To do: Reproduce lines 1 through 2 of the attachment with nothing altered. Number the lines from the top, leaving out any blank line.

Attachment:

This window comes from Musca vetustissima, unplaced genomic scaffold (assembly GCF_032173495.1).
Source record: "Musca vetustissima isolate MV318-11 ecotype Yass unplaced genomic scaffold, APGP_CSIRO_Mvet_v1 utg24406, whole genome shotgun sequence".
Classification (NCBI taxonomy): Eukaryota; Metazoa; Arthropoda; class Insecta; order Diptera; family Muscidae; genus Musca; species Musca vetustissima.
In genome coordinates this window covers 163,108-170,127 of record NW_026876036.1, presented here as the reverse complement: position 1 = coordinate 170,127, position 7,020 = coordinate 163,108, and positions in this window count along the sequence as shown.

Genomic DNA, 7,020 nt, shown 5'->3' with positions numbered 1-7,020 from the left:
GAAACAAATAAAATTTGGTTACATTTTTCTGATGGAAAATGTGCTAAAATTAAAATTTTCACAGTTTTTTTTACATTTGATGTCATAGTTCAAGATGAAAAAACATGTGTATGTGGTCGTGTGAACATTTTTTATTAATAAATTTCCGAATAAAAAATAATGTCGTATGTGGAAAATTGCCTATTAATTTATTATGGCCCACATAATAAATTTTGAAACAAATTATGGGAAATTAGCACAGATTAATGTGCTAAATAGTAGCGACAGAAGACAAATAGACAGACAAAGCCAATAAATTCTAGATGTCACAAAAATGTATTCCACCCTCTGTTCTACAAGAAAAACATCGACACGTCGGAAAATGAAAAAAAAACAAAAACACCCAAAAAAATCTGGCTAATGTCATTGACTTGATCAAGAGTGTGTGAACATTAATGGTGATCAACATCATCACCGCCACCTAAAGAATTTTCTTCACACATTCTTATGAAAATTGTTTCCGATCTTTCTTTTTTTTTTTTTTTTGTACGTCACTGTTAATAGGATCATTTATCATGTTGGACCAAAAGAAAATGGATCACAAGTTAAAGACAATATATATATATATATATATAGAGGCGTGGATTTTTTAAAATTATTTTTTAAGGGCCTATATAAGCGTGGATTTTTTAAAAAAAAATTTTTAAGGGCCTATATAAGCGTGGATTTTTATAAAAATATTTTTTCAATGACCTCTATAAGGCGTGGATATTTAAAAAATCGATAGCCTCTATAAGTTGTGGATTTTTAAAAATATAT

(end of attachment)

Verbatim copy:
This window comes from Musca vetustissima, unplaced genomic scaffold (assembly GCF_032173495.1).
Source record: "Musca vetustissima isolate MV318-11 ecotype Yass unplaced genomic scaffold, APGP_CSIRO_Mvet_v1 utg24406, whole genome shotgun sequence".